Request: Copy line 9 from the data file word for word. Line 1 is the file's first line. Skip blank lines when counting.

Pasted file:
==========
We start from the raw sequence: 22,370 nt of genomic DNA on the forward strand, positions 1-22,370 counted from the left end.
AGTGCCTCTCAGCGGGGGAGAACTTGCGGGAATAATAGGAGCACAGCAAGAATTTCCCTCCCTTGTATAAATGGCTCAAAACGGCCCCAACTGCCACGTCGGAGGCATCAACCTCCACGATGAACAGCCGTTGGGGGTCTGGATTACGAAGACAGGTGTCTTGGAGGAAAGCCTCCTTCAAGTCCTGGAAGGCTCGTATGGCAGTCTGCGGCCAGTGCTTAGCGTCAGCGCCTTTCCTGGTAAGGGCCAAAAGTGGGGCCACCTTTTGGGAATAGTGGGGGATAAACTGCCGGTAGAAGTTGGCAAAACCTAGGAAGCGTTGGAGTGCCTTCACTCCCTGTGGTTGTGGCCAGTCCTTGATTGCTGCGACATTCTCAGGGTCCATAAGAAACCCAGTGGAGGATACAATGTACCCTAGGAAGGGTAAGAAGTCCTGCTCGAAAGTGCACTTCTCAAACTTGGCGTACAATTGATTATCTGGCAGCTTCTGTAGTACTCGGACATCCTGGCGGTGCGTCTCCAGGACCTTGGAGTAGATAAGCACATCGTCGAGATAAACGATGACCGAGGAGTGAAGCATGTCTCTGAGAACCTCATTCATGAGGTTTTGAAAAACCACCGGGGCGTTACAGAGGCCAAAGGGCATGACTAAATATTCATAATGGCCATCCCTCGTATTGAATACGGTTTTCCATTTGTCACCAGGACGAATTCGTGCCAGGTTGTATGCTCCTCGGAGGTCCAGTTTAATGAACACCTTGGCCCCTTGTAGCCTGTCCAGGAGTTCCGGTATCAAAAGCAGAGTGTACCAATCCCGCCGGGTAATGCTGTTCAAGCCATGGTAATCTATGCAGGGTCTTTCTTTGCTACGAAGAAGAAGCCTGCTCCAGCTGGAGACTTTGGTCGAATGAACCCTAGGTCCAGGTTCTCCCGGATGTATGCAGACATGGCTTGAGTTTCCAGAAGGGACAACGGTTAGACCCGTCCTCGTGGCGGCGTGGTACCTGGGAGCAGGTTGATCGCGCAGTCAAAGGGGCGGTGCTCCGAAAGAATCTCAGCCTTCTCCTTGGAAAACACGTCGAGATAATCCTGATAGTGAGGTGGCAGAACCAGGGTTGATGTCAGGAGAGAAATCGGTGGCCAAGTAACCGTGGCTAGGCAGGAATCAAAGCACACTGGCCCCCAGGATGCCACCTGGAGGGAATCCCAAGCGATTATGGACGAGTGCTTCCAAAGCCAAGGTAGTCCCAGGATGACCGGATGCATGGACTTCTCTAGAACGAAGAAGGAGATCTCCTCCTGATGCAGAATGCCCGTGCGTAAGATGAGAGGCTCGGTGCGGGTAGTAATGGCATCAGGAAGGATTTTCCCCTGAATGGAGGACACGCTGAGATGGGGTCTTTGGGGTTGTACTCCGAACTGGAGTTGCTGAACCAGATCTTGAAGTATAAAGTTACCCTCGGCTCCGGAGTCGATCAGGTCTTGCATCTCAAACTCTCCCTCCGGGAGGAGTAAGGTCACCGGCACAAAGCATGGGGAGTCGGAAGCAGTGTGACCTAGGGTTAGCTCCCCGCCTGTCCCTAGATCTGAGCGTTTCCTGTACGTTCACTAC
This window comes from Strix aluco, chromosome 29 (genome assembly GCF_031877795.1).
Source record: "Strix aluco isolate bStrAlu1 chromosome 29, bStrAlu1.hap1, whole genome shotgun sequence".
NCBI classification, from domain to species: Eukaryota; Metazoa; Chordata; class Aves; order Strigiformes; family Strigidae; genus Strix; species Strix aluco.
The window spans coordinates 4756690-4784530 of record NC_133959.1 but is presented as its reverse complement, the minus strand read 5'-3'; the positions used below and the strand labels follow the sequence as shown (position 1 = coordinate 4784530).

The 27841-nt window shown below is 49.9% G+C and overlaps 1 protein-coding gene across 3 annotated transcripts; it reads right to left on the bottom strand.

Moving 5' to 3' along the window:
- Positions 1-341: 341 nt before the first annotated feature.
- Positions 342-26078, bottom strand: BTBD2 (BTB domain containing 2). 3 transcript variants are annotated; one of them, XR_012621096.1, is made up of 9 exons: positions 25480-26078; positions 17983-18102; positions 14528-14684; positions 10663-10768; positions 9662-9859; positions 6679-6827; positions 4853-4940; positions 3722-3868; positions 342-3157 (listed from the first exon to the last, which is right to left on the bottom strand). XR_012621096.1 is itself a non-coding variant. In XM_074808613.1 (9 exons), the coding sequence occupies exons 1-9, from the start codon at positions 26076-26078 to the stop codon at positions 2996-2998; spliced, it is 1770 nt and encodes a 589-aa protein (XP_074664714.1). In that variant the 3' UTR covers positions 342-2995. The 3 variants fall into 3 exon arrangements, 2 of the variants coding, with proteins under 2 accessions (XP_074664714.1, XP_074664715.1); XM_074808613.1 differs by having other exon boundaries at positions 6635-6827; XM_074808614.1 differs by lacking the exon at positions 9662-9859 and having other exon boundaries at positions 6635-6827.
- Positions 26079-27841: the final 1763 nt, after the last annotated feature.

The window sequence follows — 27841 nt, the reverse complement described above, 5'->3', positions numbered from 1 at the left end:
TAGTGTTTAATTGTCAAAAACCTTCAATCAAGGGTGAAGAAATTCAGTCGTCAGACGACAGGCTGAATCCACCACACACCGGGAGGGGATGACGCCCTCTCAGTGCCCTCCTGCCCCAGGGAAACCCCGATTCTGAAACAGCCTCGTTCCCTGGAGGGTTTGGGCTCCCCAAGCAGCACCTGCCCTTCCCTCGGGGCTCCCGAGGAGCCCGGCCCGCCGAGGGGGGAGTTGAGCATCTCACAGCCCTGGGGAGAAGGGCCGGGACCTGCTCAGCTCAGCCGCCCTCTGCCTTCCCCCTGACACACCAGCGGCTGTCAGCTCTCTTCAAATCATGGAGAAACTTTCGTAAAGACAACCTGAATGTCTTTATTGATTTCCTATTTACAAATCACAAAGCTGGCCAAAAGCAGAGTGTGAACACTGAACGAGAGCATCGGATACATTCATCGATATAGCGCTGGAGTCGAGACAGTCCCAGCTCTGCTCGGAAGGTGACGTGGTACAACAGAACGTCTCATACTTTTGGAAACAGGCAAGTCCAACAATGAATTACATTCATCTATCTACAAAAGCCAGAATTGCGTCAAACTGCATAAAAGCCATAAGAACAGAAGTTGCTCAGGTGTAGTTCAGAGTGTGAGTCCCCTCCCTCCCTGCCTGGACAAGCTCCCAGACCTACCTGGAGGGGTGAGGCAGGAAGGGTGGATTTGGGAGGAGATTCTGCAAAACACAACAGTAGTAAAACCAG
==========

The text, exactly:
- Positions 1-341: 341 nt before the first annotated feature.